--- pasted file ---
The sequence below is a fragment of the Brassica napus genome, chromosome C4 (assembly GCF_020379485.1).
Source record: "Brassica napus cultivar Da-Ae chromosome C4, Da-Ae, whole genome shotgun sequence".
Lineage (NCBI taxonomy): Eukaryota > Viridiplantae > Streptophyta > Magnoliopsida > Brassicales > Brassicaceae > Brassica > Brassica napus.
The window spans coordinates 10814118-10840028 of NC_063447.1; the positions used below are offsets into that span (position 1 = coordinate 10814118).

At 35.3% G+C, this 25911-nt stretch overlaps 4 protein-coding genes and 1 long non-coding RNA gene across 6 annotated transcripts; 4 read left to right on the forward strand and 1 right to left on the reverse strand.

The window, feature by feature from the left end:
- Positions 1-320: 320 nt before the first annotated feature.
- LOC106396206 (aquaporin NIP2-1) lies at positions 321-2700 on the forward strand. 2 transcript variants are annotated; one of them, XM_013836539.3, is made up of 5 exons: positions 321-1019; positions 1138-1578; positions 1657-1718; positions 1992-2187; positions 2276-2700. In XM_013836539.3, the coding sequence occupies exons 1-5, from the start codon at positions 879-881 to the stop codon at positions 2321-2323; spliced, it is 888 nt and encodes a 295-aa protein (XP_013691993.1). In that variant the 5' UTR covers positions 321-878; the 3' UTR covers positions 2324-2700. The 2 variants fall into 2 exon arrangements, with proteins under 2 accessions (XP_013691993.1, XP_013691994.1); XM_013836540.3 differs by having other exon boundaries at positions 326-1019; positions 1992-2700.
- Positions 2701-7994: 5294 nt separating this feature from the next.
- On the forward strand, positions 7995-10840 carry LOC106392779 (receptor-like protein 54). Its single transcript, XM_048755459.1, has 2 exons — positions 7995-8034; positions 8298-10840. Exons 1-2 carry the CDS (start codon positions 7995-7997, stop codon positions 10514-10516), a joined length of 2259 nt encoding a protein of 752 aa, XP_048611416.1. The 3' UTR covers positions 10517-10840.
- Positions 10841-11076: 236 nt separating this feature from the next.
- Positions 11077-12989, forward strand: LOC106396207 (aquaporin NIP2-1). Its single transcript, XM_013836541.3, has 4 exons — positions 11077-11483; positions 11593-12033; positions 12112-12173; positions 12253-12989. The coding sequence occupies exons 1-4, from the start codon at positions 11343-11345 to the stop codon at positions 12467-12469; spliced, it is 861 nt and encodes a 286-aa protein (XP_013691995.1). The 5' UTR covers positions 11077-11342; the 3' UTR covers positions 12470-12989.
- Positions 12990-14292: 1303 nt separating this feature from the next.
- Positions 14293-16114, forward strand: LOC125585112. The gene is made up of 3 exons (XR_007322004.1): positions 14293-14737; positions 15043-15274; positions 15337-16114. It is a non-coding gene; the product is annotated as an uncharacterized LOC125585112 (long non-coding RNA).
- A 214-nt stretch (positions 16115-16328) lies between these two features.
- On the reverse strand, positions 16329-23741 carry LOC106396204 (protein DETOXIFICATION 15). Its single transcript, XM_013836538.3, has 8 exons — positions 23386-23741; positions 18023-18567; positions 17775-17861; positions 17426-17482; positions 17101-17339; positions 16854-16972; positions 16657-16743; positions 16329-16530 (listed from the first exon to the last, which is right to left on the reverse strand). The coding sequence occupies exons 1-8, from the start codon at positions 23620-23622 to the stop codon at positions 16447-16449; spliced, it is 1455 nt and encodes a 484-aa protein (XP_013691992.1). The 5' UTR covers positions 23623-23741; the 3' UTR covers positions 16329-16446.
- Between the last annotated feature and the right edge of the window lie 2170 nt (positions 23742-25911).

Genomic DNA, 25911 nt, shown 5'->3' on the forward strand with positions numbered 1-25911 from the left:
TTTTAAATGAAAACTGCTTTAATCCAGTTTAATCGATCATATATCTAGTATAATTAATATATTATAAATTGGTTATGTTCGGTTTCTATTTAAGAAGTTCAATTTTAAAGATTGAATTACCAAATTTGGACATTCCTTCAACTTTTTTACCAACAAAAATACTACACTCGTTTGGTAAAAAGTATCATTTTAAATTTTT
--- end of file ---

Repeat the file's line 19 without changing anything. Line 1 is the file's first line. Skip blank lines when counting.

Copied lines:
TTTTAAATGAAAACTGCTTTAATCCAGTTTAATCGATCATATATCTAGTATAATTAATATATTATAAATTGGTTATGTTCGGTTTCTATTTAAGAAGTTCAATTTTAAAGATTGAATTACCAAATTTGGACATTCCTTCAACTTTTTTACCAACAAAAATACTACACTCGTTTGGTAAAAAGTATCATTTTAAATTTTT